into the way-making movement), instead of trying to form a notion of language.

What looks like a confused tangle becomes untangled when we see it in the light of the way-making movement, and resolves into the release brought about by the way-making movement disclosed in Saying. That movement delivers Saying to speech. Saying keeps the way open along which speaking, as listening, catches &om Saying what is to be said, and raises what it thus has caught and received into the sounding word. The way-making of Saying into spoken language is the delivering bond that binds by appropriating.

Language, thus delivered into its own freedom, can be concerned solely with itself. This sounds as if we were talking of a selfish solipsism. But language does not insist upon itself alone in the sense of a purely self-seeking, all-oblivious self-admiration. As Saying, the nature of language is the appropriating showing which disregards precisely itself, in order to free that which is shown, to its authentic appearance.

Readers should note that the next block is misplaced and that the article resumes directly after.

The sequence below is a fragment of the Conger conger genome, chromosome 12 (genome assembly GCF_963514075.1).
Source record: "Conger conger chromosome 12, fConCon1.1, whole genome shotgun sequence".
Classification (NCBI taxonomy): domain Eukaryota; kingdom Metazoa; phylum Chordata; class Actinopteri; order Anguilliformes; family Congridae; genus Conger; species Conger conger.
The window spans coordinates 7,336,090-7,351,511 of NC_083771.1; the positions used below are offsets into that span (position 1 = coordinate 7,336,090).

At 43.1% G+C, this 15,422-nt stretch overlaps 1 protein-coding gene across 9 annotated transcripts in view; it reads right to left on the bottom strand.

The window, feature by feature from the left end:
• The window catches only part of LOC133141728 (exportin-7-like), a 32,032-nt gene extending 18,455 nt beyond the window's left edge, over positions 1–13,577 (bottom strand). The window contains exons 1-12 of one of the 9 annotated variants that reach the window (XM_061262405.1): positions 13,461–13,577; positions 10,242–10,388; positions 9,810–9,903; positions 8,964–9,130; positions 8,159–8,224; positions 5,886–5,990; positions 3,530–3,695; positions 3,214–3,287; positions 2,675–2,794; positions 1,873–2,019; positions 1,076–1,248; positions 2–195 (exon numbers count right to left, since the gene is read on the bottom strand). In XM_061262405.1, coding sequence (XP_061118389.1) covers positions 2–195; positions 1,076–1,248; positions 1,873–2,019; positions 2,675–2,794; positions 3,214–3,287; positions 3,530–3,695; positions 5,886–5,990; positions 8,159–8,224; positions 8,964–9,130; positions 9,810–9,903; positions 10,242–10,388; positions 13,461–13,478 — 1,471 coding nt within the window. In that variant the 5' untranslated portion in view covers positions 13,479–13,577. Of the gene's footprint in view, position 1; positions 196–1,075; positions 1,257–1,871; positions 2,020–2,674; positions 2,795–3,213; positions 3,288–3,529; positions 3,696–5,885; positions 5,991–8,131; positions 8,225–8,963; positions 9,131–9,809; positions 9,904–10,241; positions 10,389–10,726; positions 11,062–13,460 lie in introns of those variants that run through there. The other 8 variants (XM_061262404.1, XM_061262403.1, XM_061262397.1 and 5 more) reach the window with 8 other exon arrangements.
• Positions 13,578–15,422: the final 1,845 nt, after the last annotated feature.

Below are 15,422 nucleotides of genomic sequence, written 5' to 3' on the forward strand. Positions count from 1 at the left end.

Language, which speaks by saying, is concerned that our speaking, in listening to the unspoken, corresponds to what is said. Thus silence, too, which is often regarded as the source of speaking, is itself already a corresponding.* Silence corresponds to the soundless tolling of the stillness of appropriating-showing Saying. As Showing, Saying, which consists in Appropriation, is the most proper mode of Appropriating. Appropriation is by way of saying. Accordingly, language always speaks according to the mode in which the Appropriation as such reveals itself or withdraws. For a thinking that pursues the Appropriation can still only surmise it, and yet can experience it even now in the nature of modem technology, which we call by the still strange-sounding name of Framing (Ge-Stell**). Because Framing challenges man, that is, provokes him to order and act up all that is present being as technical inventory, Framing persists after the manner of Appropriation, .specifically by simultaneously obstructing

* See Being and Time, pp. 203-11. (M. H.)

** See Identity and Difference, pp. 14n. (M. H.)